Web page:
All opinions are my own.

Friday, February 9, 2018

Could Amazon (A), Berkshire Hathaway (B) and J.P. Morgan Chase (M) be the Anti Ballistic Missile (ABM) needed to Control/Curb Rising Healthcare Costs?

Recent announcement of Amazon, Berkshire Hathaway and JP Morgan Chase (1, 2) to address rising healthcare costs for their employees has caused a bit of uproar on the healthcare landscape. Healthcare companies and many others have expressed their concern and doubts about success of the partnership (3). There will be many “naysayers” and many will pontificate. Their concerns could be real but time for “creative destruction” (4, 5, 6) on the healthcare landscape has come. It has been long overdue.

In the last one hundred years creative destruction/disruption has led to significant innovations in almost every industry. To a major extent pharmaceutical and healthcare industries have escaped this disruption. It is my perspective that time for the needed disruption has come. Banding of ABM (Amazon, Berkshire, Morgan) is start of an alternate landscape. There will be evolution. Some of the elements that need the change are also being discussed (1). Discussion of healthcare costs and controlling them is out of the closet. These three companies with a combined revenue of about $500 billion dollars per year and over one million employees are going to explore possibilities of how the costs can be contained and even lowered will be a good thing.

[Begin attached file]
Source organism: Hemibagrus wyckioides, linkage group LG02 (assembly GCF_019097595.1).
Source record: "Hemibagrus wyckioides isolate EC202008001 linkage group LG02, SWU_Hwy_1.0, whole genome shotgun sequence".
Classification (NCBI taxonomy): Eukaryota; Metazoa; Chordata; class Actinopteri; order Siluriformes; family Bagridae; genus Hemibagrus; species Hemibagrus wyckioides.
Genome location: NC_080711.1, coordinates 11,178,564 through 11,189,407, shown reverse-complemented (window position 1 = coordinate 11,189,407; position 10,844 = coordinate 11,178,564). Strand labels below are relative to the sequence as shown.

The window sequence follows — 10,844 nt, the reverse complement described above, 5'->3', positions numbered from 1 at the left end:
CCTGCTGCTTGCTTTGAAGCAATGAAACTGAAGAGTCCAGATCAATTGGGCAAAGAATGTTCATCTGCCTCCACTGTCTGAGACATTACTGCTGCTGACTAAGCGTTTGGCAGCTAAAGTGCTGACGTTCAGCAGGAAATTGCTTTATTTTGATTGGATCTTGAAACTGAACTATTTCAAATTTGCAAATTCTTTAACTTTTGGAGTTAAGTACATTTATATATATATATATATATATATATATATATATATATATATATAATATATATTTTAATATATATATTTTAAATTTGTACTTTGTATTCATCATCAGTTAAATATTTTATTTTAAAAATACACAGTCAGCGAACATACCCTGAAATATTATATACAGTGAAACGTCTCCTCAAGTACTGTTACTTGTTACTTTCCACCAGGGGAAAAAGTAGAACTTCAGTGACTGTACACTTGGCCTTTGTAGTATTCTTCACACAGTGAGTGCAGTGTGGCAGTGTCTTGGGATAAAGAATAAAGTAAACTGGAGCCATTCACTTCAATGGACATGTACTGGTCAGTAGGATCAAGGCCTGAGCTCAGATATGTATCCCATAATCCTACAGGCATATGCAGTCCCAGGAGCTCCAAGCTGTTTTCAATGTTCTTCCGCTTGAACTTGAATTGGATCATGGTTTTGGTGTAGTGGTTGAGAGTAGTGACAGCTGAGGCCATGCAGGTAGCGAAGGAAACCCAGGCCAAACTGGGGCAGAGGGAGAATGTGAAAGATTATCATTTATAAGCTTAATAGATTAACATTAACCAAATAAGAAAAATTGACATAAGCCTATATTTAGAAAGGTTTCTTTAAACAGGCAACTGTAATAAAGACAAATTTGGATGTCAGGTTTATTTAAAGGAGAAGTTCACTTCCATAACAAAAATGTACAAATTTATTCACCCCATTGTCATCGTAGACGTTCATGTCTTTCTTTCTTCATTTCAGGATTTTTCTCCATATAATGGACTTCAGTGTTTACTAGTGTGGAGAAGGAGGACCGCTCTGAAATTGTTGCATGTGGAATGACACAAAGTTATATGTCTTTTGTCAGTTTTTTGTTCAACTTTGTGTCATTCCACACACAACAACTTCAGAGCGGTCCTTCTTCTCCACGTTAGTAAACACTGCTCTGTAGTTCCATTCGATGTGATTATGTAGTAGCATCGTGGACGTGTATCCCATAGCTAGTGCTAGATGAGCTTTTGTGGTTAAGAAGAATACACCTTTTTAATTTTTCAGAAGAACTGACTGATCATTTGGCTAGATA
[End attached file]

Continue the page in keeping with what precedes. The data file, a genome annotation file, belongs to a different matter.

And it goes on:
The task is going to be challenging, multi-faceted and evolutionary. There will be significant resistance from every cog of the healthcare wheel. Political and economic power of the healthcare industry will be tested. We should not be surprised if legislators, intellectuals and consultants also get in the act to score points.

For success there will be strategic re-modeling of the current business model, rejuvenation of the manufacturing practices, supply chain changes and re-allocation of the workforce. Status quo of the current practices is going to be increasingly disrupted and disturbed with every ABM success. Each success will bring in new players to improve the process. Business strategies will change. Technology, artificial and real, along with process of continuous improvement will play a major role.